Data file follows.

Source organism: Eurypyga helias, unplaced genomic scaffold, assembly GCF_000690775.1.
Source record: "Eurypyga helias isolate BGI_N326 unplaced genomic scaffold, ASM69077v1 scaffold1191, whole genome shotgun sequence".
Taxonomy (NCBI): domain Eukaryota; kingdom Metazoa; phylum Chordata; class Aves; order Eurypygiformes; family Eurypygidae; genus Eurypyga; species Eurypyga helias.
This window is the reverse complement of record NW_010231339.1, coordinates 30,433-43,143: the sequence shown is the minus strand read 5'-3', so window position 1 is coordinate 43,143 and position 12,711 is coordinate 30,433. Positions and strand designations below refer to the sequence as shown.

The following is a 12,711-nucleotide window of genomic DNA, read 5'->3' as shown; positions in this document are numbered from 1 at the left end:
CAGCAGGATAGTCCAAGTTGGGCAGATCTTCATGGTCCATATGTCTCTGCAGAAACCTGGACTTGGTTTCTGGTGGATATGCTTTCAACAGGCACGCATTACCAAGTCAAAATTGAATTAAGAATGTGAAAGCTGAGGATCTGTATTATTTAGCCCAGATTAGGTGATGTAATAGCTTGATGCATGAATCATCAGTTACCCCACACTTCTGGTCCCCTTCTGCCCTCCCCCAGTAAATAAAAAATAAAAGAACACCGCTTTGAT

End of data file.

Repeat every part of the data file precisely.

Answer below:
Source organism: Eurypyga helias, unplaced genomic scaffold, assembly GCF_000690775.1.
Source record: "Eurypyga helias isolate BGI_N326 unplaced genomic scaffold, ASM69077v1 scaffold1191, whole genome shotgun sequence".
Taxonomy (NCBI): domain Eukaryota; kingdom Metazoa; phylum Chordata; class Aves; order Eurypygiformes; family Eurypygidae; genus Eurypyga; species Eurypyga helias.
This window is the reverse complement of record NW_010231339.1, coordinates 30,433-43,143: the sequence shown is the minus strand read 5'-3', so window position 1 is coordinate 43,143 and position 12,711 is coordinate 30,433. Positions and strand designations below refer to the sequence as shown.

The following is a 12,711-nucleotide window of genomic DNA, read 5'->3' as shown; positions in this document are numbered from 1 at the left end:
CAGCAGGATAGTCCAAGTTGGGCAGATCTTCATGGTCCATATGTCTCTGCAGAAACCTGGACTTGGTTTCTGGTGGATATGCTTTCAACAGGCACGCATTACCAAGTCAAAATTGAATTAAGAATGTGAAAGCTGAGGATCTGTATTATTTAGCCCAGATTAGGTGATGTAATAGCTTGATGCATGAATCATCAGTTACCCCACACTTCTGGTCCCCTTCTGCCCTCCCCCAGTAAATAAAAAATAAAAGAACACCGCTTTGAT